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Quasirent is a term in economics that describes temporary rent like returns to a supplier/owner.

Quasi-rent differs from pure economic rent in that it is a temporary phenomenon. It can arise from the barriers to entry that potential competitors face in the short run, such as the granting of patents or other legal protections for intellectual property by governments. It can also arise due to entrepreneurial address of market fluctuation, or it can arise due to the lack of real capital to meet near term demand increases. In the longer term the opportunity to profit will bring new capital into existence and the quasi rent will be competed away.[1][2]

In Industrial Organizations field, Williamson points "The joining of opportunism with transaction-specific investments (or what Klein, Crawford, and Alchian refer to as "appropriable quasi rents") is a leading factor in explaining decisions to vertically integrate."[3]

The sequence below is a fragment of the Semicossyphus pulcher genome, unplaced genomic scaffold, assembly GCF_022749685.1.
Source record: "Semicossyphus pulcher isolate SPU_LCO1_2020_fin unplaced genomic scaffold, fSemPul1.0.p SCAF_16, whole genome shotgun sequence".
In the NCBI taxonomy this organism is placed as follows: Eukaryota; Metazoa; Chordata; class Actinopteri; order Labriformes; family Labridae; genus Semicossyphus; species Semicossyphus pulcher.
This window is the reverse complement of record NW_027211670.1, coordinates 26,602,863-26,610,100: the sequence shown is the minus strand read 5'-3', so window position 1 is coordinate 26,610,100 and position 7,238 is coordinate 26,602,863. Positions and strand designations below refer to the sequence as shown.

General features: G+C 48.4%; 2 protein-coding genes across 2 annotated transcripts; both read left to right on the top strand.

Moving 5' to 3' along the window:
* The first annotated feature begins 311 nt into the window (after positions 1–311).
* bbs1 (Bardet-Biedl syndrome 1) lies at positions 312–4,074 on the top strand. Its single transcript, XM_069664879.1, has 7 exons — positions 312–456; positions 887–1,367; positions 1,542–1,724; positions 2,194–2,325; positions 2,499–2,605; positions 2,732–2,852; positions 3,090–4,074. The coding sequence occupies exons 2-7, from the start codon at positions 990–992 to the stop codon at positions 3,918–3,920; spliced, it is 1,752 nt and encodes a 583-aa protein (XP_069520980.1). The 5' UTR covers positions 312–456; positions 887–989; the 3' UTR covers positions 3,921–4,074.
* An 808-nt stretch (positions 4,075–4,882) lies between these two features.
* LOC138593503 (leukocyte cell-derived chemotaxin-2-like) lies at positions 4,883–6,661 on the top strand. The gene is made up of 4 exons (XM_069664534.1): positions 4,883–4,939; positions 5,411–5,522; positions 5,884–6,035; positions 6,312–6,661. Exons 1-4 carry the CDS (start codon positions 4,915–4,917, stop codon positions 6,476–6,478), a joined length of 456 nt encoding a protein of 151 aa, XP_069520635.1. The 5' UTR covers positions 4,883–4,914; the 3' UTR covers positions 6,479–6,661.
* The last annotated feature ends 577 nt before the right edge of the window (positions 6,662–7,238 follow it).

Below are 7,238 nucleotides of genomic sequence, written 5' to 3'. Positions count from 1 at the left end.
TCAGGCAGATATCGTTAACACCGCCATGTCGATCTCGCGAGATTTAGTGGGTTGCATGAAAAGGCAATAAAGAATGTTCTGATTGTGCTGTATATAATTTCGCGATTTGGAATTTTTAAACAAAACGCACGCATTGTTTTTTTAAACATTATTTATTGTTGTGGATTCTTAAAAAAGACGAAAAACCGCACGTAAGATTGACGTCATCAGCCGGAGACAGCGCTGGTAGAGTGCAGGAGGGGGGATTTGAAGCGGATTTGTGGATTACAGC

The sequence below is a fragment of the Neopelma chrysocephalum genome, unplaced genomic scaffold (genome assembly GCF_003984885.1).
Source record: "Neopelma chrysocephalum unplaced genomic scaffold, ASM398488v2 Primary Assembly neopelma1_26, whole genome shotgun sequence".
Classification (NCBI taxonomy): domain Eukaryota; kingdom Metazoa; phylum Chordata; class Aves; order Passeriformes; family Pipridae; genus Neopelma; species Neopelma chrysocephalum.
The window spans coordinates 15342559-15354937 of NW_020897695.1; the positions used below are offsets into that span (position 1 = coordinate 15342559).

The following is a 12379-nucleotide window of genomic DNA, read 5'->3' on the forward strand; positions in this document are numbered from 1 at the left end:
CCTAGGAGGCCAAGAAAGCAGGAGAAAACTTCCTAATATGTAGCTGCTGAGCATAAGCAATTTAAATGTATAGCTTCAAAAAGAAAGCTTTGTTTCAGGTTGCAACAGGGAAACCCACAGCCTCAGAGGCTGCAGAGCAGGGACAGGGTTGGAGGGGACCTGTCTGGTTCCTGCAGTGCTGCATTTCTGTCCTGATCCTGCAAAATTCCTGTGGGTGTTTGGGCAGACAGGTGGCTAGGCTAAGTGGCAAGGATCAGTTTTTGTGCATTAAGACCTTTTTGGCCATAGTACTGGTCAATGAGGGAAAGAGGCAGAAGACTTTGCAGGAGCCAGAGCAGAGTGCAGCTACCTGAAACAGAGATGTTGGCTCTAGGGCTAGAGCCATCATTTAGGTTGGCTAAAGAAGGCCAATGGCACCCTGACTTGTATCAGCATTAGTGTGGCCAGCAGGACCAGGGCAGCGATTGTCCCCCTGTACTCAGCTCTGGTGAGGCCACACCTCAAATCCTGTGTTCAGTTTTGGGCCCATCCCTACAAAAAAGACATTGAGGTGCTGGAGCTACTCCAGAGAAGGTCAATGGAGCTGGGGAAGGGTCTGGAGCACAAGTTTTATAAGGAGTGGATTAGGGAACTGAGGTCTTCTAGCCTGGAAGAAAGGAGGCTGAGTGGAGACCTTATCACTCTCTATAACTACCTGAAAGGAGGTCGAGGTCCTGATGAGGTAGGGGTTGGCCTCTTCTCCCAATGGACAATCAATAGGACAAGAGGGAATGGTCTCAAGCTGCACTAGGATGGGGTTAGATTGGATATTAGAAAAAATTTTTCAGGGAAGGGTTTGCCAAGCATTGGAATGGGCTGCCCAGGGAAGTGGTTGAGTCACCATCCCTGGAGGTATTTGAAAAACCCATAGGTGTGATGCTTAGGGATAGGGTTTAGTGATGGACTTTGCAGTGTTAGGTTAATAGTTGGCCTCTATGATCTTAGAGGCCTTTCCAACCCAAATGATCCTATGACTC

Alfred Marshall (1842-1924) was the first to observe quasi-rents.

Note on quasi-rent - this concept was put forward by Alfred Marshall. Quasi-rent refers to that additional income which is similar to rent. According to Ricardo, rent arises on account of fixed supply of land. But there are other factors which are found in fixed supply in the short term. The additional income earned by these factors in the short-period is similar to rent.


  1. ^ "Quasi Rent".
  2. ^ "Quasi Rent Explained".
  3. ^ Williamson, Oliver (Oct 1979). "Transaction-Cost Economics: The governance of contractual relationsnutsl=Journal of Law and Economics" (PDF). 22 (2): 233–261. doi:10.1086/466942.